Giese manages to showcase the love, practicality, and failures of her parents and grandparents without becoming overly sentimental or cruel. She occasionally strays into more serious stories, including sharing a neighborly curiosity that becomes a friendship with a young girl battling a medical condition that limits her ability to go out and make friends. Giese recounts these anecdotes with honesty and welcome flashes of wisdom, and many will feel relatable to readers, possibly as slightly more comic–even melodramatic–versions of incidents in their own lives. Even the Magic Wand story builds to an insight about not feeling shame in yourself and owning your own narrative: “Ownership means we’re in charge of choosing how we’re going to behave and how we’re going to feel,” she notes.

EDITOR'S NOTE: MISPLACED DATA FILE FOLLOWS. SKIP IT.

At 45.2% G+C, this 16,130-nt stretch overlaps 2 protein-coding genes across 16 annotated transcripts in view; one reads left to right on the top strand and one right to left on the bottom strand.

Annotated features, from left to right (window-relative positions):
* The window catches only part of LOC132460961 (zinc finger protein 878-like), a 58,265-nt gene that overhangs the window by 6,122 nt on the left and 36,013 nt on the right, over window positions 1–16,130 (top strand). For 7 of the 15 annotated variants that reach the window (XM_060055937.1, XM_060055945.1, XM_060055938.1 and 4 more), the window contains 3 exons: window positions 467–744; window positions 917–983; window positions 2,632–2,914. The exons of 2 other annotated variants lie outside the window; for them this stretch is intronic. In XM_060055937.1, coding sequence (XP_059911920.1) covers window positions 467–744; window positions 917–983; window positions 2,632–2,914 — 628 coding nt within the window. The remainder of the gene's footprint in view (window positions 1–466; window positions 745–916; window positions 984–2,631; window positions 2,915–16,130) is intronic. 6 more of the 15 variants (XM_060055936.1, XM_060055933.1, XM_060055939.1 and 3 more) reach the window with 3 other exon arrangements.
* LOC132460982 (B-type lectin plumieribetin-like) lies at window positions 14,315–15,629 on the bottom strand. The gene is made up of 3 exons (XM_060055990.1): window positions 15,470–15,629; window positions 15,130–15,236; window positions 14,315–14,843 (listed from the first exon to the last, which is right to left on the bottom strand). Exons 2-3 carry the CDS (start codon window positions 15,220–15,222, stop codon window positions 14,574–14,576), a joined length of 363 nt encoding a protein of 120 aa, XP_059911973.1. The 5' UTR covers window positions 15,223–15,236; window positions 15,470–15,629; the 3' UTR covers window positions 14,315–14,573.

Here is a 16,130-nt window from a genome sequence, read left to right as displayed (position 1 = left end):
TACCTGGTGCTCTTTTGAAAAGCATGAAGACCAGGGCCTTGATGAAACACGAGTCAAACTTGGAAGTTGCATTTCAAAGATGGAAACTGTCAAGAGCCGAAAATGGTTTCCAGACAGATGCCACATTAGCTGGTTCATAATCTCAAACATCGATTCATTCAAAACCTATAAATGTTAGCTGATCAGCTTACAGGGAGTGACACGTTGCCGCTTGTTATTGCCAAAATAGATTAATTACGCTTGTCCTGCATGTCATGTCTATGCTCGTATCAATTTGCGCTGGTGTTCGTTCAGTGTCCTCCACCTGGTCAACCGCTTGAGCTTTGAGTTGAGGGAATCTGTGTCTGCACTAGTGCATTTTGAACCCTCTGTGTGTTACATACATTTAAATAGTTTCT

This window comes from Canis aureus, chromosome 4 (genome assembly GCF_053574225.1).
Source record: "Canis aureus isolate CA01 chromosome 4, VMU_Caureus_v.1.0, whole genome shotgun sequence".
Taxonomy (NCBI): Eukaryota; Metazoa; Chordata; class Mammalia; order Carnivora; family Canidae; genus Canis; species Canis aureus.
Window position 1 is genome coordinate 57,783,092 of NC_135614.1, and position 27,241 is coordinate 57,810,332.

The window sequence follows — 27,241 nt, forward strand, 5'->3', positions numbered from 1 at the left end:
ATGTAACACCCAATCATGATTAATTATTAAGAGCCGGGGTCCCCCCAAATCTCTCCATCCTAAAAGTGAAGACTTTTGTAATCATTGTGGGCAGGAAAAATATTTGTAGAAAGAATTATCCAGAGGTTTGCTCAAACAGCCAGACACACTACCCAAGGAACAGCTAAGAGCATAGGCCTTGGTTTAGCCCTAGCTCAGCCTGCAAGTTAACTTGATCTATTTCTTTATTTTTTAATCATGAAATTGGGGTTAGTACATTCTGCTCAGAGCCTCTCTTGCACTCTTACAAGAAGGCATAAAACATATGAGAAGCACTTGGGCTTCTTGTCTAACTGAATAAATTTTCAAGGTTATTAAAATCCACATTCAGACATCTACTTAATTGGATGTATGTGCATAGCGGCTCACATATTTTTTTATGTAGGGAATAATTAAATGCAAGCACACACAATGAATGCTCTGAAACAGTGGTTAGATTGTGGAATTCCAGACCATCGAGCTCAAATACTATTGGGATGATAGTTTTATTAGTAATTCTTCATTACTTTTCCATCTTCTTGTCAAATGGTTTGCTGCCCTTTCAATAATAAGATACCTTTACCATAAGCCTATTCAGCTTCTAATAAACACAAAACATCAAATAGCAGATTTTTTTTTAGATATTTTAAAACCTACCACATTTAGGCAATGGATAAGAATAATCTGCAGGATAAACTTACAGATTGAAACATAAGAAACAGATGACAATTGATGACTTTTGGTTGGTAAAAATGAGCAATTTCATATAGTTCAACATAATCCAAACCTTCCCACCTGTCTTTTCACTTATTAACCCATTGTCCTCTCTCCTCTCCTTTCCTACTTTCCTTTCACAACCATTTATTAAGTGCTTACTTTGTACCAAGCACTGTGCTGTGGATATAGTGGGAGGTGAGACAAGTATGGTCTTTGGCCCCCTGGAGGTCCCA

Sharing the stories is where Giese really shines, although the book as a whole might resonate with more power if the stories had been told in chronological order or if some were developed in greater depth. At times, the connections between the comic storytelling and the life lessons can be tenuous, as when an incident with her mother, the family car, and her father’s feet being in an unfortunate spot gets connected to thoughts on accepting people for who they are and not expecting them to change to meet your expectations. Still, these comic anecdotes of the author’s adventures and mishaps will have readers laughing, nodding, and commiserating.
Takeaway: These brash comic anecdotes offer laughs and insight from the perspective of a woman unafraid to be herself.
Great for fans of: Ali Wong’s Dear Girls: Intimate Tales, Untold Secrets, & Advice for Living Your Best Life, Laurie Notaro’s I Love Everybody.
Design and typography: A
Marketing copy: A
"Giese's prose is chatty and wry, with the cadence of a practiced storyteller. ...She rarely ends (her) antecdotes at the punchline but rather uses them to get at the deeper issues behind the humor. ...Giese's inviting tone and willingness to laugh at herself make for a carthatic read. An...often entertaining mix of humor, memoir, and self-help."